What is the name of the city or town that you are reporting on?
Did you receive any cross-cultural training for your move abroad? If yes, was it before or after the move?
Yes, I read up on Mexico and took Spanish starting 2 years before I moved here. I also worked with an "agency" to help me with the proper papers, what to bring, etc. They were more or less helpful, but I've learned most of the important stuff on my own.
Expat health insurance to suit your needs. Get affordable healthcare cover that gives you more. AXA - Global Healthcare has supported members globally for over 50 years; including professionals and their families, expatriates worldwide, workers in remote regions, and many others embracing life abroad.
Learn More Get a Quote
If they speak another language in your new country, do you speak the language? If yes, did you learn the language before you moved or while abroad? If no, are you planning to learn the language?
Yes, I can speak Spanish. I took classes before I left, and while I am here I'm taking private lessons. It opened things up for me in a much greater way. I didn't feel like I was in a box once I began to answer back when being spoken to.
Were you worried or concerned about culture shock before you moved abroad?
Yes, I was concerned but I did a lot of reading up, I studied the language and I felt like I was up for it. But I got kind of homesick after a time. I'm still here though after a year. I have definitely gone through all the stages and some again and again. I haven't adapted as well as I would've hoped. But I'm sure I will. It's either that or go home.
How significant was the culture shock you experienced when you moved abroad?
Pretty major, after the honeymoon stage. I'm in Guadalajara, a big, loud, dirty city and I don't find it pleasant at all, but there are a lot of teaching opportunities here, so for now, I stay. But I have plans to move this year.
Expats often talk about going through the "stages of culture shock." Examples include the honeymoon phase, the irritation-to-anger stage, the rejection of the culture stage, and the cultural adjustment phase. Do you feel like you went through these or any other stages as you settled into the new culture?
I went through them all, and thought I was pretty open-minded. But I went through the irritation and rejection stages several times. I feel like I'm bucking the acceptance stage, but perhaps it's just that I need a change of scenery.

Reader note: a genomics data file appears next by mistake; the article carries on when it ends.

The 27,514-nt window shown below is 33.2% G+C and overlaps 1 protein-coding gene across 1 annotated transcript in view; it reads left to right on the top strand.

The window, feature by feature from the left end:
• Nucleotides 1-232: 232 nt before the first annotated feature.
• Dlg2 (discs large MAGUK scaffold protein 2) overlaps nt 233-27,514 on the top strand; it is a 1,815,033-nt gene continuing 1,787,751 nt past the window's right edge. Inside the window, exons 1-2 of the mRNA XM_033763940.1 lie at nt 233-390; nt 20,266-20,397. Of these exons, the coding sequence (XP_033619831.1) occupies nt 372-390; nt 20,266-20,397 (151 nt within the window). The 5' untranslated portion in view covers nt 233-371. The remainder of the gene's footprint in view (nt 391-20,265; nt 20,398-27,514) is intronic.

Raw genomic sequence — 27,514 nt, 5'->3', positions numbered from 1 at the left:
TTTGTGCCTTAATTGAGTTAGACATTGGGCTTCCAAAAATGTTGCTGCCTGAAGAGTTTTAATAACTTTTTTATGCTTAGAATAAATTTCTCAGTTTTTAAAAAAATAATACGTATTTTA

What, if any, were some of the changes you noticed in yourself that might have been caused by culture shock? These might include things such as anger, depression, anxiety, increased eating or drinking, frustration, homesickness, etc.
I went through all of the above except my eating decreased - I have had a lot of anxiety and panic attacks (it's very noisy here, so that didn't help). It's just not the right city for me. I haven't drank more or done drugs, I do smoke but not much. The frustration has been incredible. Some of the things I have seen here are real head scratchers.
What are some things you appreciate most about the new culture?
The language is fun to learn, the food is great, a lot of people I've met are really special and I've made some friends, although it hasn't been easy. They are a close-knit culture with their families and don't accept gringas very willingly, but I'm okay. There are astoundingly beautiful places that I could never see the like in the States.
What are the most challenging aspects of the new culture?
Too many to name.
Did you "commit" any embarrassing or humorous cultural blunders? If you did and you'd like to share them, please do tell!
Sure, I tried out new words I thought I had learned and made a fool of myself, but I just laughed with everyone else and it was fine. Also, I fell twice in the street 'cause the streets are so broken and uneven and felt silly, but a nice lady helped me, very kind.
Do you have any advice or thoughts about culture shock you would like to share?
Try it out for a few months before you move here. It's not for everyone. It beats cold, Wisconsin winters, but the culture is both baffling, lovely, surprising and shocking. I can't believe I've made it here a year. I must be stronger than I thought. You can feel very alone and isolated, or you can feel surrounded by many. I guess it's a choice. I've done both. But take care and don't bring expensive things that you'd hate to see stolen. I have been very lucky (blessed) but many I know personally have gotten attacked or robbed. TAKE CARE and use common sense.